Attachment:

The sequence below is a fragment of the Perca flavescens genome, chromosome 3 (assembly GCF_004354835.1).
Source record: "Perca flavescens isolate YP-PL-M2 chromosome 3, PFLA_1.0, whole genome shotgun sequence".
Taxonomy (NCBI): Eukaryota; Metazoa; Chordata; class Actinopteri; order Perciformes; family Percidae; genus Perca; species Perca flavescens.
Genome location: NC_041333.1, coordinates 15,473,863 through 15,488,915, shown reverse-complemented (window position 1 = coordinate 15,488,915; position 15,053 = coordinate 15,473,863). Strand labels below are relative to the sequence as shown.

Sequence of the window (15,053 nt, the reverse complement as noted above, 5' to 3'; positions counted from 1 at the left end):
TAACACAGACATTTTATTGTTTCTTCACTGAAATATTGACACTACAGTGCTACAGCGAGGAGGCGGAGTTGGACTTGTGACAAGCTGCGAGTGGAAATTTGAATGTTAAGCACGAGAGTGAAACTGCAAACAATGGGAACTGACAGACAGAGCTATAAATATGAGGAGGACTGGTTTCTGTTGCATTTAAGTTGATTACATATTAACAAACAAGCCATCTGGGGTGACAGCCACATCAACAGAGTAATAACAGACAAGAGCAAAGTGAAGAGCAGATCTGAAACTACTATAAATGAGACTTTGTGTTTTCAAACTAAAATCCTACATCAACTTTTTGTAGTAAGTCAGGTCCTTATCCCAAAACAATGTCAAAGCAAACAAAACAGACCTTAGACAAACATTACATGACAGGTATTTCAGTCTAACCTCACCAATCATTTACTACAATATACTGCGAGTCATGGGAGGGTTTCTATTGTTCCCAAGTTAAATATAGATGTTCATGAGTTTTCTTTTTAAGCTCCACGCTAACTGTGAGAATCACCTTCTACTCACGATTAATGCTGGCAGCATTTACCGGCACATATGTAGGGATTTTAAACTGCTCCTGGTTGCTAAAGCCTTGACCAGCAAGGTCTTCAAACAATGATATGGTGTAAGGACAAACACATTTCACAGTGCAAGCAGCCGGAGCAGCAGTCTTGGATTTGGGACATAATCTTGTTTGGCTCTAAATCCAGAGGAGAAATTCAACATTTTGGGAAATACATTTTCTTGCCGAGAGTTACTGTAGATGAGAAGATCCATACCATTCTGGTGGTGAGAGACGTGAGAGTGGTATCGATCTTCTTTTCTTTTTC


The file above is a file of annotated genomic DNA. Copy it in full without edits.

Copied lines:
The sequence below is a fragment of the Perca flavescens genome, chromosome 3 (assembly GCF_004354835.1).
Source record: "Perca flavescens isolate YP-PL-M2 chromosome 3, PFLA_1.0, whole genome shotgun sequence".
Taxonomy (NCBI): Eukaryota; Metazoa; Chordata; class Actinopteri; order Perciformes; family Percidae; genus Perca; species Perca flavescens.
Genome location: NC_041333.1, coordinates 15,473,863 through 15,488,915, shown reverse-complemented (window position 1 = coordinate 15,488,915; position 15,053 = coordinate 15,473,863). Strand labels below are relative to the sequence as shown.

Sequence of the window (15,053 nt, the reverse complement as noted above, 5' to 3'; positions counted from 1 at the left end):
TAACACAGACATTTTATTGTTTCTTCACTGAAATATTGACACTACAGTGCTACAGCGAGGAGGCGGAGTTGGACTTGTGACAAGCTGCGAGTGGAAATTTGAATGTTAAGCACGAGAGTGAAACTGCAAACAATGGGAACTGACAGACAGAGCTATAAATATGAGGAGGACTGGTTTCTGTTGCATTTAAGTTGATTACATATTAACAAACAAGCCATCTGGGGTGACAGCCACATCAACAGAGTAATAACAGACAAGAGCAAAGTGAAGAGCAGATCTGAAACTACTATAAATGAGACTTTGTGTTTTCAAACTAAAATCCTACATCAACTTTTTGTAGTAAGTCAGGTCCTTATCCCAAAACAATGTCAAAGCAAACAAAACAGACCTTAGACAAACATTACATGACAGGTATTTCAGTCTAACCTCACCAATCATTTACTACAATATACTGCGAGTCATGGGAGGGTTTCTATTGTTCCCAAGTTAAATATAGATGTTCATGAGTTTTCTTTTTAAGCTCCACGCTAACTGTGAGAATCACCTTCTACTCACGATTAATGCTGGCAGCATTTACCGGCACATATGTAGGGATTTTAAACTGCTCCTGGTTGCTAAAGCCTTGACCAGCAAGGTCTTCAAACAATGATATGGTGTAAGGACAAACACATTTCACAGTGCAAGCAGCCGGAGCAGCAGTCTTGGATTTGGGACATAATCTTGTTTGGCTCTAAATCCAGAGGAGAAATTCAACATTTTGGGAAATACATTTTCTTGCCGAGAGTTACTGTAGATGAGAAGATCCATACCATTCTGGTGGTGAGAGACGTGAGAGTGGTATCGATCTTCTTTTCTTTTTC